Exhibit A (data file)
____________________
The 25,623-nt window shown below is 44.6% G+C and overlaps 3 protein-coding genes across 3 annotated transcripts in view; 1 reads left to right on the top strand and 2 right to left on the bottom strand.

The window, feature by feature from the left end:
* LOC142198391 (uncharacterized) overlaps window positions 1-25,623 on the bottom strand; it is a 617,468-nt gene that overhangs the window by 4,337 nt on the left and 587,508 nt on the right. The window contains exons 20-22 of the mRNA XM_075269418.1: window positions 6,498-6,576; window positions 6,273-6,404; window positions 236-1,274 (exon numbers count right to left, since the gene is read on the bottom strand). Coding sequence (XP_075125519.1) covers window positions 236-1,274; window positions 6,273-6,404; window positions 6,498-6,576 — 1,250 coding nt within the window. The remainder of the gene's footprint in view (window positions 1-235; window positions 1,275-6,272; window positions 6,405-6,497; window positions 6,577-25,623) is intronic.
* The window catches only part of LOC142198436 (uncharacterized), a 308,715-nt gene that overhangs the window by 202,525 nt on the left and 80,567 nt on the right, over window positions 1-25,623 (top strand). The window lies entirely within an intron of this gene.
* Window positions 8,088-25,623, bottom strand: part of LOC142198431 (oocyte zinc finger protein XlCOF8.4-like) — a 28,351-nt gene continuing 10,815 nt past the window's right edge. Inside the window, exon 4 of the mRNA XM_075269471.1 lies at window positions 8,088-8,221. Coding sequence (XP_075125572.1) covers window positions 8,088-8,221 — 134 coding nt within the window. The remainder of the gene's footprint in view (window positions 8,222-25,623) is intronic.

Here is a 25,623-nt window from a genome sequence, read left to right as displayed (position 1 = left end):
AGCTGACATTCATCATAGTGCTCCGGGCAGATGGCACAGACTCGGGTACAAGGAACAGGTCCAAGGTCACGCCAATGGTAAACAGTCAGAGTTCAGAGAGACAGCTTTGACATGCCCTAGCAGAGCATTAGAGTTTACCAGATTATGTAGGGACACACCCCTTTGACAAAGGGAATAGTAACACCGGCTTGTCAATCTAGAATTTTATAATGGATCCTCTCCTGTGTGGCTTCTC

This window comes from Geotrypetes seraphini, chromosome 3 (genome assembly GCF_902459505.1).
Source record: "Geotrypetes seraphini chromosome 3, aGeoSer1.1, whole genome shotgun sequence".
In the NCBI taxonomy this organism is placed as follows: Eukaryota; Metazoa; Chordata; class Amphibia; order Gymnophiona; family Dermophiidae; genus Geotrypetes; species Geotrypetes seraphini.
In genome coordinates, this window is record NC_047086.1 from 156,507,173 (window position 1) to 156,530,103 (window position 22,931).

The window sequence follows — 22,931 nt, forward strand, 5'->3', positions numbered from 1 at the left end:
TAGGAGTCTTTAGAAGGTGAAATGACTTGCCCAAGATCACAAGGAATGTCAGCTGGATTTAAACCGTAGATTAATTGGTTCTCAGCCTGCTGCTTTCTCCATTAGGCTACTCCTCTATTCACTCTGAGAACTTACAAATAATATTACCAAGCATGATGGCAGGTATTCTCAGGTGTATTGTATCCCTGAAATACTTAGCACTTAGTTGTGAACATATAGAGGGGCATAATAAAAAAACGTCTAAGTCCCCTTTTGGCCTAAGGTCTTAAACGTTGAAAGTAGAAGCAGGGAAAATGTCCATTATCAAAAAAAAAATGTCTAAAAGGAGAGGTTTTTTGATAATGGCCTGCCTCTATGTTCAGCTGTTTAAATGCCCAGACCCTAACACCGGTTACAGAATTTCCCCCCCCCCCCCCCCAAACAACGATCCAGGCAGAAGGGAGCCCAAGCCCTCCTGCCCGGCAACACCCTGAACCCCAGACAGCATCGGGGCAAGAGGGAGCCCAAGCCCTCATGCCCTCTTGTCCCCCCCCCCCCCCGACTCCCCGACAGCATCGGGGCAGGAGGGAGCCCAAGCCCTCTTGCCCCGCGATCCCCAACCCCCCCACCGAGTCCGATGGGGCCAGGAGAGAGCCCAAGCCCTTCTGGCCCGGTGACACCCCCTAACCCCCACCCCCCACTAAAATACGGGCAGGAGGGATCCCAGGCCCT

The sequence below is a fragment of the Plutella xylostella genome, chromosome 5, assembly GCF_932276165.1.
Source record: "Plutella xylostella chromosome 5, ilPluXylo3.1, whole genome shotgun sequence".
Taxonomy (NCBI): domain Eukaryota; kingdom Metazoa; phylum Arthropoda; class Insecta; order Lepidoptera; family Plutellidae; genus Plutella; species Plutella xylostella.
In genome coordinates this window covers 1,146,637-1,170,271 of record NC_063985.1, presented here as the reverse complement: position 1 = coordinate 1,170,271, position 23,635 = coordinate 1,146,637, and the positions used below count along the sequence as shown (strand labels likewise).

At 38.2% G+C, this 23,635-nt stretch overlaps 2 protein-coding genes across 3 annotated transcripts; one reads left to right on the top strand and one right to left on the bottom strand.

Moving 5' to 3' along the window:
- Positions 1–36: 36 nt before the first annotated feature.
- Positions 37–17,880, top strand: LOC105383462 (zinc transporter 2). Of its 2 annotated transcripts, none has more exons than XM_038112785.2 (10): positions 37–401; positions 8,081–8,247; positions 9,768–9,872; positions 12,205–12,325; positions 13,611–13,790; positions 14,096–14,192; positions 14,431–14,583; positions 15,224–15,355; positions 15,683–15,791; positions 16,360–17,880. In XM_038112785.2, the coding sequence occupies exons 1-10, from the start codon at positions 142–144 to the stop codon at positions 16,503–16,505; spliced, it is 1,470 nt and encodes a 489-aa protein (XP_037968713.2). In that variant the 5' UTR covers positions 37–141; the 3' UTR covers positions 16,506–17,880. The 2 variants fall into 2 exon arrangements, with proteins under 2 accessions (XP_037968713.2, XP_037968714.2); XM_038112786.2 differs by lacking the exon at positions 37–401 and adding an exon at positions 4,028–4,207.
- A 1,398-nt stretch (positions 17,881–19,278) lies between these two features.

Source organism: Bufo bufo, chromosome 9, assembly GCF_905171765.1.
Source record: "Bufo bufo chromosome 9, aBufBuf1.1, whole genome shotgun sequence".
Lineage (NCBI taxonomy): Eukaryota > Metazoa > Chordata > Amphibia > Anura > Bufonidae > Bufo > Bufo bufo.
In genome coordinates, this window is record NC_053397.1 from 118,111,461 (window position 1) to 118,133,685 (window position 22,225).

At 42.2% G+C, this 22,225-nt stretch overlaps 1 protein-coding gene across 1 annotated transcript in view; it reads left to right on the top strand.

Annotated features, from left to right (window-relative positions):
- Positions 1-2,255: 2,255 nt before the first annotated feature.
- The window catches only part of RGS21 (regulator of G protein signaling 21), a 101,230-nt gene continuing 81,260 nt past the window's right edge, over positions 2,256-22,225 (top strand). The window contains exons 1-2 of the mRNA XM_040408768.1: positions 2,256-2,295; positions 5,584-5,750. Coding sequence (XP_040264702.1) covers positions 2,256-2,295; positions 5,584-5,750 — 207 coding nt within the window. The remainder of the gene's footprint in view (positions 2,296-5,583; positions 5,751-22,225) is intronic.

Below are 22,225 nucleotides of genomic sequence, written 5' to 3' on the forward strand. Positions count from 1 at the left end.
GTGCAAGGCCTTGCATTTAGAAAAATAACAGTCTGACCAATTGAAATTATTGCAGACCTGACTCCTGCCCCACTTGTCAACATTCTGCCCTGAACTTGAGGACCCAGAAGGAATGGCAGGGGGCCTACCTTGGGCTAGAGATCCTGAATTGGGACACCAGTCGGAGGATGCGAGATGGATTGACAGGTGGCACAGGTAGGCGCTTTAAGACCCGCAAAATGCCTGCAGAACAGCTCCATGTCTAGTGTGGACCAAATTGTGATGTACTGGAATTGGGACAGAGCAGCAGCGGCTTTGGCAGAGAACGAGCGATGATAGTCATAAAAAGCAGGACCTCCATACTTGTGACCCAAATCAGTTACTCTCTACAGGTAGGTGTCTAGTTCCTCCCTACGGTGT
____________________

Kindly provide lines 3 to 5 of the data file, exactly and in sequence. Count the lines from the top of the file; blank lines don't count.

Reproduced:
* LOC142198391 (uncharacterized) overlaps window positions 1-25,623 on the bottom strand; it is a 617,468-nt gene that overhangs the window by 4,337 nt on the left and 587,508 nt on the right. The window contains exons 20-22 of the mRNA XM_075269418.1: window positions 6,498-6,576; window positions 6,273-6,404; window positions 236-1,274 (exon numbers count right to left, since the gene is read on the bottom strand). Coding sequence (XP_075125519.1) covers window positions 236-1,274; window positions 6,273-6,404; window positions 6,498-6,576 — 1,250 coding nt within the window. The remainder of the gene's footprint in view (window positions 1-235; window positions 1,275-6,272; window positions 6,405-6,497; window positions 6,577-25,623) is intronic.
* The window catches only part of LOC142198436 (uncharacterized), a 308,715-nt gene that overhangs the window by 202,525 nt on the left and 80,567 nt on the right, over window positions 1-25,623 (top strand). The window lies entirely within an intron of this gene.
* Window positions 8,088-25,623, bottom strand: part of LOC142198431 (oocyte zinc finger protein XlCOF8.4-like) — a 28,351-nt gene continuing 10,815 nt past the window's right edge. Inside the window, exon 4 of the mRNA XM_075269471.1 lies at window positions 8,088-8,221. Coding sequence (XP_075125572.1) covers window positions 8,088-8,221 — 134 coding nt within the window. The remainder of the gene's footprint in view (window positions 8,222-25,623) is intronic.